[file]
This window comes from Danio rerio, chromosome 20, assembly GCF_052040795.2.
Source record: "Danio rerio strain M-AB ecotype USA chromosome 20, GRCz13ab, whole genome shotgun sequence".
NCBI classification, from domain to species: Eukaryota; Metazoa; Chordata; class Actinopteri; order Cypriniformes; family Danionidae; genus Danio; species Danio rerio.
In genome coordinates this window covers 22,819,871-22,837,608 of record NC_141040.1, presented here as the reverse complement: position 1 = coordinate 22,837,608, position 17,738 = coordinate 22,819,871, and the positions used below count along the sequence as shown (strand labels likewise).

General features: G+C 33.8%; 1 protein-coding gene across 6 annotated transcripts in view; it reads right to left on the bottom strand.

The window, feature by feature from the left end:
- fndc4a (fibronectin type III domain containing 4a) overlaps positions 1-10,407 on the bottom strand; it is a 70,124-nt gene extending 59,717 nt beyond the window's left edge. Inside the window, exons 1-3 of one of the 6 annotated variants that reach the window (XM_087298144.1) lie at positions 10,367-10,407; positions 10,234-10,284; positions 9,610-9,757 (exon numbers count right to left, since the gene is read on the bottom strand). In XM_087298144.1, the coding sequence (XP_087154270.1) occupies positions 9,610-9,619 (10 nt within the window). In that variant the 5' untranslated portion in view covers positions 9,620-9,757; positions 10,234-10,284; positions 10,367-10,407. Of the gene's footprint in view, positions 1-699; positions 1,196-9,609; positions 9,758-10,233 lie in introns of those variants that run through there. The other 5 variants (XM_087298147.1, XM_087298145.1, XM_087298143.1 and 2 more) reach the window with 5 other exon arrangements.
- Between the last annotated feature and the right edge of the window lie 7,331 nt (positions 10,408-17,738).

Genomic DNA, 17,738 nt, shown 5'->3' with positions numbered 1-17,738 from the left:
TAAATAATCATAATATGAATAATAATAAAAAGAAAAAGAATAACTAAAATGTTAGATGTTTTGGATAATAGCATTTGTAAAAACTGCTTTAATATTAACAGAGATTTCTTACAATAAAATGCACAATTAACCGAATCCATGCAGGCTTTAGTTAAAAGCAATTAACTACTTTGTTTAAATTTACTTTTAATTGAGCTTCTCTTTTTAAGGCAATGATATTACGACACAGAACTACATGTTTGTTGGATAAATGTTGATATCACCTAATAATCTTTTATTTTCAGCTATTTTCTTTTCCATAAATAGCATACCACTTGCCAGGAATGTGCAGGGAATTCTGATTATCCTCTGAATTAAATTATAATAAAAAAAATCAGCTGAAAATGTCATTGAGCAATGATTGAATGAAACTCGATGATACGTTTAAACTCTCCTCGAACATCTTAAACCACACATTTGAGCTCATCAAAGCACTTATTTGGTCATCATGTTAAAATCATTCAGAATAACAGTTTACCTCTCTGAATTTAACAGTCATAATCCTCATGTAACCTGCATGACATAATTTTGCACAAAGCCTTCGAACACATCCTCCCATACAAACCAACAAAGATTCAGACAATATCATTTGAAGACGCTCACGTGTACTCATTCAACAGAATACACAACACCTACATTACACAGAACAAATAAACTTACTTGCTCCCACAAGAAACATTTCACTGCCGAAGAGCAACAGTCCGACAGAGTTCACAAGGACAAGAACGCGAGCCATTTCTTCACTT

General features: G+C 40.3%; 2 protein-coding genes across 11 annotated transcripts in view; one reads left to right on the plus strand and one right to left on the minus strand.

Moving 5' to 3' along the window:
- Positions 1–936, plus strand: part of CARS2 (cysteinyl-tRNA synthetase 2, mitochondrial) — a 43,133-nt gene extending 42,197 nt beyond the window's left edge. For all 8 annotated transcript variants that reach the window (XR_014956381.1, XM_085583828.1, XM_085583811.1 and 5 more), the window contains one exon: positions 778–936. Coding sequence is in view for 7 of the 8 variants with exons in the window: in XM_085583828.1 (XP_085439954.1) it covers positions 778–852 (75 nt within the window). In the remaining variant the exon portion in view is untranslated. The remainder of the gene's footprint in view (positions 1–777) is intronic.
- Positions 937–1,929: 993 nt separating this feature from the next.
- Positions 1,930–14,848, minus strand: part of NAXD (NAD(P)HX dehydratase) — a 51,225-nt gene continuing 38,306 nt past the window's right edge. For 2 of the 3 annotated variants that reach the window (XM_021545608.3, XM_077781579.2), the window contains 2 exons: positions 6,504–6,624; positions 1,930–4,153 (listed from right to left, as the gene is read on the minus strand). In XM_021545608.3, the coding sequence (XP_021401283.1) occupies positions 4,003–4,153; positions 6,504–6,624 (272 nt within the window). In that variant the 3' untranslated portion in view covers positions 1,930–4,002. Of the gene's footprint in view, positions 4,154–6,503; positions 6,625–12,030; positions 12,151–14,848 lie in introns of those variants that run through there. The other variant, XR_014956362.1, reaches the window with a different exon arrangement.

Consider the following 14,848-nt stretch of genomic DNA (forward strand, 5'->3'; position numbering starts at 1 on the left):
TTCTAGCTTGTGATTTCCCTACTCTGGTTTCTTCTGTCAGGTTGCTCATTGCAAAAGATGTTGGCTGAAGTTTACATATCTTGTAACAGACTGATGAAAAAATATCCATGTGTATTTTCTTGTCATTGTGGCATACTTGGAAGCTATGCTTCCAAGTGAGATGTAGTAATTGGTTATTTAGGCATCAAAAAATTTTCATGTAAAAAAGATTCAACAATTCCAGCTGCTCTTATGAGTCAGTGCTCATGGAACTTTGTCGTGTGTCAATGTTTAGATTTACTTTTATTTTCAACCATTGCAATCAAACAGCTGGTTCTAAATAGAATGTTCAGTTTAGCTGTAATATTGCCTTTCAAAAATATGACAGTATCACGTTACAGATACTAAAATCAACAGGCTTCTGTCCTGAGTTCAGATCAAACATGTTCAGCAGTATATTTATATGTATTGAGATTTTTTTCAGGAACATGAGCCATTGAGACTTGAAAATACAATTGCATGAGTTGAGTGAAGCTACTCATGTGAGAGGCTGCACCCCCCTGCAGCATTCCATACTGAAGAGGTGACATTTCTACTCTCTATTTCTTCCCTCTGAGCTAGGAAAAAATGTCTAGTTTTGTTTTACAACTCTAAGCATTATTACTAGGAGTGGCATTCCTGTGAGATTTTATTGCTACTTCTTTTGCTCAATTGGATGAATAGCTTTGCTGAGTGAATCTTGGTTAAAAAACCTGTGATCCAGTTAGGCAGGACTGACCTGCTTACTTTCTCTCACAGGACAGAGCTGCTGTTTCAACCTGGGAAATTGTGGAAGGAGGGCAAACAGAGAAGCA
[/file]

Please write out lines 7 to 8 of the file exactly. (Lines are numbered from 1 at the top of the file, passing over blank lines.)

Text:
- fndc4a (fibronectin type III domain containing 4a) overlaps positions 1-10,407 on the bottom strand; it is a 70,124-nt gene extending 59,717 nt beyond the window's left edge. Inside the window, exons 1-3 of one of the 6 annotated variants that reach the window (XM_087298144.1) lie at positions 10,367-10,407; positions 10,234-10,284; positions 9,610-9,757 (exon numbers count right to left, since the gene is read on the bottom strand). In XM_087298144.1, the coding sequence (XP_087154270.1) occupies positions 9,610-9,619 (10 nt within the window). In that variant the 5' untranslated portion in view covers positions 9,620-9,757; positions 10,234-10,284; positions 10,367-10,407. Of the gene's footprint in view, positions 1-699; positions 1,196-9,609; positions 9,758-10,233 lie in introns of those variants that run through there. The other 5 variants (XM_087298147.1, XM_087298145.1, XM_087298143.1 and 2 more) reach the window with 5 other exon arrangements.
- Between the last annotated feature and the right edge of the window lie 7,331 nt (positions 10,408-17,738).